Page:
group8asia + aedas completes punggol waterway terraces in singapore
group8asia + aedas completes punggol waterway terraces in singapore group8asia + aedas completes punggol waterway terraces in singapore
apr 30, 2016

group8asia + aedas completes punggol waterway terraces in singapore

group8asia + aedas completes punggol waterway terraces in singapore
(above) the community courtyard nurtures the neighborly bonding
image © patrick bingham-hall




looking to the future whilst looking back to the past, the ‘punggol waterway terraces’ by group8asia + aedas form a blueprint for 21st-century sustainable mass housing and mark a return to singapore’s original ethos of community pride and identity. the original SIT public housing blocks were tropical adaptations of contemporary clean-lined modernism. as they were designed well before the advent of air conditioning, the apartments required cross-ventilation, they were shaded by overhangs and were orientated to avoid the heat of the afternoon sun. when the first large-scale HDB blocks were built in queenstown in the early 1970s, that ‘tropical-necessity modernist-design’ architectural hybrid symbolised a newly independent singapore.

holistic integration of environmentally-conscious building, landscape active features and clean waters
image © group8asia




as singapore grew more affluent and as global architectural fashions changed, those heroic tropical-modernist forms were to quietly disappear. they were replaced by an architecture that itched to assert singapore’s worldliness, but the designs became increasingly generic, many of the developments were implicitly anti-social,and the structures were unsustainably non-tropical. however, in the face of global warming and the loss of community identity, the pendulum has swung back to the principles and the spirit of tropical-modernist design, especially in the field of public housing.

photo © patrick bingham-hall




the sheer mass and the fundamental design elements of the waterway terraces are not hidden, they instead are presented to the public and the residents as an unequivocal response to the 21st-century requirements for a sustainable, yet enjoyable, high-density urban lifestyle. a matrix of planning strategies provides passive climatic control – cross ventilation and shading from the sun – whilst maximising the orientation of the apartments towards the waterway that bisects the site.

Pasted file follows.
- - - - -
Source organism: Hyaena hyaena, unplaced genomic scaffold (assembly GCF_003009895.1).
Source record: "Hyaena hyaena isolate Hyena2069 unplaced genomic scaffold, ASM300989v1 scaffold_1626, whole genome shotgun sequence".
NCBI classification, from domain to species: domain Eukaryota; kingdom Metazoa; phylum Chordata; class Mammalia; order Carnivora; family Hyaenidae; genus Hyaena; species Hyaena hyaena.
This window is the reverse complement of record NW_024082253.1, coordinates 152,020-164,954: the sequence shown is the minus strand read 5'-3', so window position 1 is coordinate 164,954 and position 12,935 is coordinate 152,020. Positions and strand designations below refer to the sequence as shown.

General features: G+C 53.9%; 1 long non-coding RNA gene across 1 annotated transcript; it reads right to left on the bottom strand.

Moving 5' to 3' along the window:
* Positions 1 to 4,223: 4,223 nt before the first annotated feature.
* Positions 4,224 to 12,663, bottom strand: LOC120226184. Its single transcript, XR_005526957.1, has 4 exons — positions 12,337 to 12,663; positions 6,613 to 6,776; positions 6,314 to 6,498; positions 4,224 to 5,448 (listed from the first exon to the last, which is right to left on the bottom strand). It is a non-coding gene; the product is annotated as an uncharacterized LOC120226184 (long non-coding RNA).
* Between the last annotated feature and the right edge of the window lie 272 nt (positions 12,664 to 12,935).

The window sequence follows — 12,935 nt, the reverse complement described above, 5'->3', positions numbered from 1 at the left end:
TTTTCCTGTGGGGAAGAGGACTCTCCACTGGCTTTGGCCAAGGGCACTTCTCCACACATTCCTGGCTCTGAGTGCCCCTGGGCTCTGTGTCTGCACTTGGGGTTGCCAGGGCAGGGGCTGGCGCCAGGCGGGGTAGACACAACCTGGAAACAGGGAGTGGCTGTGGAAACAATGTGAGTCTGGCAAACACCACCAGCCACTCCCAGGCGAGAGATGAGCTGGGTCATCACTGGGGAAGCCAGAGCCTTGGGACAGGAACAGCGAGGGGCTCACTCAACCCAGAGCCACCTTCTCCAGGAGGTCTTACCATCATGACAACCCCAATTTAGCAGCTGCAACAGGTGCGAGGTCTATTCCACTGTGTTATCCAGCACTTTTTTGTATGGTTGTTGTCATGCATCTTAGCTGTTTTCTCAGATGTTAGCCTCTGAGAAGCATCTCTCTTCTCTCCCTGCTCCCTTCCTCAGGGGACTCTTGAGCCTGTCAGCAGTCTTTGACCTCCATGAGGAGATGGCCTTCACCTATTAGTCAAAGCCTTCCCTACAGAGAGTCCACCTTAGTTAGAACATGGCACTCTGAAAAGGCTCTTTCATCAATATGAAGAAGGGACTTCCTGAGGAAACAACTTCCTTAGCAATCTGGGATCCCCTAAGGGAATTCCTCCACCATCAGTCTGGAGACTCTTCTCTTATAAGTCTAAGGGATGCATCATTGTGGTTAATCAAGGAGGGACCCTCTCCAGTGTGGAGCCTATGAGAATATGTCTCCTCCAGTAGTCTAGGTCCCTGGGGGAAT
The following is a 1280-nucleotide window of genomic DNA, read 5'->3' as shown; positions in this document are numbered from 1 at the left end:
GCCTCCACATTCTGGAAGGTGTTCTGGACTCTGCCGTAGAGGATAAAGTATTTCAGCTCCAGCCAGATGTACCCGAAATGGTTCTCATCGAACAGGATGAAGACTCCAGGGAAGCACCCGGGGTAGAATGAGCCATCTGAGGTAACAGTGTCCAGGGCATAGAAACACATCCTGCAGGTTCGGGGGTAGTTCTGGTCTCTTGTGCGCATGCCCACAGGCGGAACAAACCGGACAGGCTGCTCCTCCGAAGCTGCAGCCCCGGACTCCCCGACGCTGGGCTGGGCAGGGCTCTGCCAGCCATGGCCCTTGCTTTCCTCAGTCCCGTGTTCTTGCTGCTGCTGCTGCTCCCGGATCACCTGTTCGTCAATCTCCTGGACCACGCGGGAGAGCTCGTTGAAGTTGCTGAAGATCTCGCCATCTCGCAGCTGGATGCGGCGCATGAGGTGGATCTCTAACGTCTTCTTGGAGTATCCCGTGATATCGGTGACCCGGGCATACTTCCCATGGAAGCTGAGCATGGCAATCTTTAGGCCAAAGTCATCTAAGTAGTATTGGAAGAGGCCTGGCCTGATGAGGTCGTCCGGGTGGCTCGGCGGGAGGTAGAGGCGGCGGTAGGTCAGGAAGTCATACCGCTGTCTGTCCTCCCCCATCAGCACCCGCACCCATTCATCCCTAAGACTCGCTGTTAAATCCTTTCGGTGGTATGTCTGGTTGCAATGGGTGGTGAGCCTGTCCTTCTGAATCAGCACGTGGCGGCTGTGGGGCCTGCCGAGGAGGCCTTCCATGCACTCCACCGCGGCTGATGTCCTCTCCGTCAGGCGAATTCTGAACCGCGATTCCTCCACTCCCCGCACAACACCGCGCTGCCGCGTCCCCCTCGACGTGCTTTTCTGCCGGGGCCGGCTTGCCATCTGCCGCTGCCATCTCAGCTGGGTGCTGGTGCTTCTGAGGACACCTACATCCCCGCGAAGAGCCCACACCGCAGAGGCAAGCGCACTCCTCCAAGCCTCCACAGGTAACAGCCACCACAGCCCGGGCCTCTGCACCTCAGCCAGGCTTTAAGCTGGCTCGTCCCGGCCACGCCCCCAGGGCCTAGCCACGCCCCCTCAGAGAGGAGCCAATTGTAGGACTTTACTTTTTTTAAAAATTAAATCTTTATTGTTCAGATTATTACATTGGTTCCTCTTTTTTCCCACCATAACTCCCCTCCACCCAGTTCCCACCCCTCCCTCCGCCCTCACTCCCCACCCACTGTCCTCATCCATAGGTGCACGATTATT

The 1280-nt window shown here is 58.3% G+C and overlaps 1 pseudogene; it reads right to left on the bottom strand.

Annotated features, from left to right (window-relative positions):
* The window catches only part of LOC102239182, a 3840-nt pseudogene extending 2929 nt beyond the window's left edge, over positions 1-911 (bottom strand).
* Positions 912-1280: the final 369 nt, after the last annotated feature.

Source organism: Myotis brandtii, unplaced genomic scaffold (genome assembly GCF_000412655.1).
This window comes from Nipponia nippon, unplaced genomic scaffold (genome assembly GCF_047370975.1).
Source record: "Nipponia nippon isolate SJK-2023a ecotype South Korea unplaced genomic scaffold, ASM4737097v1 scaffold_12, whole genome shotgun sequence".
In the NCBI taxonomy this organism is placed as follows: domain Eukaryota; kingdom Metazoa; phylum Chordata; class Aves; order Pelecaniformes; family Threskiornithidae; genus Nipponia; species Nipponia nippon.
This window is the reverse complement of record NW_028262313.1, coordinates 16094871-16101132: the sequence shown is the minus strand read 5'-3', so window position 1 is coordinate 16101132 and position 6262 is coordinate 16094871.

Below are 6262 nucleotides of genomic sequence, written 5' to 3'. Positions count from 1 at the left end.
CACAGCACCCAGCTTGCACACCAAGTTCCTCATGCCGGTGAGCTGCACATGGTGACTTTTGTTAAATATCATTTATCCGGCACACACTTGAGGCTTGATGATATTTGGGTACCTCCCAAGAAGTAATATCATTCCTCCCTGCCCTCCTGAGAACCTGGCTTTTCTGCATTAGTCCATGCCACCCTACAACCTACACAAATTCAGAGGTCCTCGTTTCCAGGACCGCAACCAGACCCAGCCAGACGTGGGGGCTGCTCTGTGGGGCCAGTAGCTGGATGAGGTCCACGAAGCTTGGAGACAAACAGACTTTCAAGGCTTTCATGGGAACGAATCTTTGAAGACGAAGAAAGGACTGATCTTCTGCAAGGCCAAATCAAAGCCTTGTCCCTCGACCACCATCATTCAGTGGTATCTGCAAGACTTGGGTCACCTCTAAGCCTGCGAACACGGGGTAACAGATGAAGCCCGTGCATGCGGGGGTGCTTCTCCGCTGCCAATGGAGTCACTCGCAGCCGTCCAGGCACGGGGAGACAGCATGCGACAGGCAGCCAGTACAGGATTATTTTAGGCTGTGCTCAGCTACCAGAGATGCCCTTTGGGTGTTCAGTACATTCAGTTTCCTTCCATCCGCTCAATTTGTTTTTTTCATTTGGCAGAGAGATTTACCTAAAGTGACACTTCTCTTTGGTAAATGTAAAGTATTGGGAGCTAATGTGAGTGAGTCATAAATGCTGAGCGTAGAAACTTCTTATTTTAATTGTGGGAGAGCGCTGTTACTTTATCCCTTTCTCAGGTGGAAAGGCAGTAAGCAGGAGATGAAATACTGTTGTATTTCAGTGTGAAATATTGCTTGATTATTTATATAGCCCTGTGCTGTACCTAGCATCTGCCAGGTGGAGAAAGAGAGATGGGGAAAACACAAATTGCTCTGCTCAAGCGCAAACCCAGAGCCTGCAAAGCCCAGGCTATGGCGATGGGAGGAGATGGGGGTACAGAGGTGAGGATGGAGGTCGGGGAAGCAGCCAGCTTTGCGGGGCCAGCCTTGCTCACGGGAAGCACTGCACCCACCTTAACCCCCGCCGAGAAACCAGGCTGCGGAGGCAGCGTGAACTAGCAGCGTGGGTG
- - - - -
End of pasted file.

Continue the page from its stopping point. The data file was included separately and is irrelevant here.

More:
passive sun shading
image © patrick bingham-hall




set upon linked hexagonal plans, the ‘arms’ of the blocks step down to the waterway as terraces, so all the residents have a direct experiential connection with the landscape and with their neighbourhood. the apartments are shielded from the heat and the rain by undulating ribbons of ‘juliet’ balconies, which perform as decorative sun-shading devices. a continuous no-dead-end corridor runs the length of every floor in each of the two sectors, and by virtue of an ingenious planning maneuver, the double-loaded corridors actually facilitate cross-ventilation and vertical cooling, instead of blocking the airflow to the apartments.

image © patrick bingham-hall




due to the hexagonal block plans, three corridors are angled at 120 degrees from the lift cores to serve apartments grouped in threes. each apartment is directly ventilated by the lift core breeze ways and by voids inserted between the groupings. the fundamental principles of passive tropical design have been inventively re-calibrated and then expressed at a monumental scale, whilst the contextually-attuned planning and massing have reintroduced a sense of communal identity at a human scale. ‘waterway terraces’ is a genuine precursor to the zero-energy mass housing that will be essential for the continued growth of asia’s cities.

themed courtyard with aesthetically distinctive wavy pattern
image © patrick bingham-hall

unique semi-public space and smoothly undulating tropical façade
image © patrick bingham-hall

cross ventilation & natural light – views – entrances
image © group8asia

image © patrick bingham-hall

typical block plan
image © group8asia

image © darren soh

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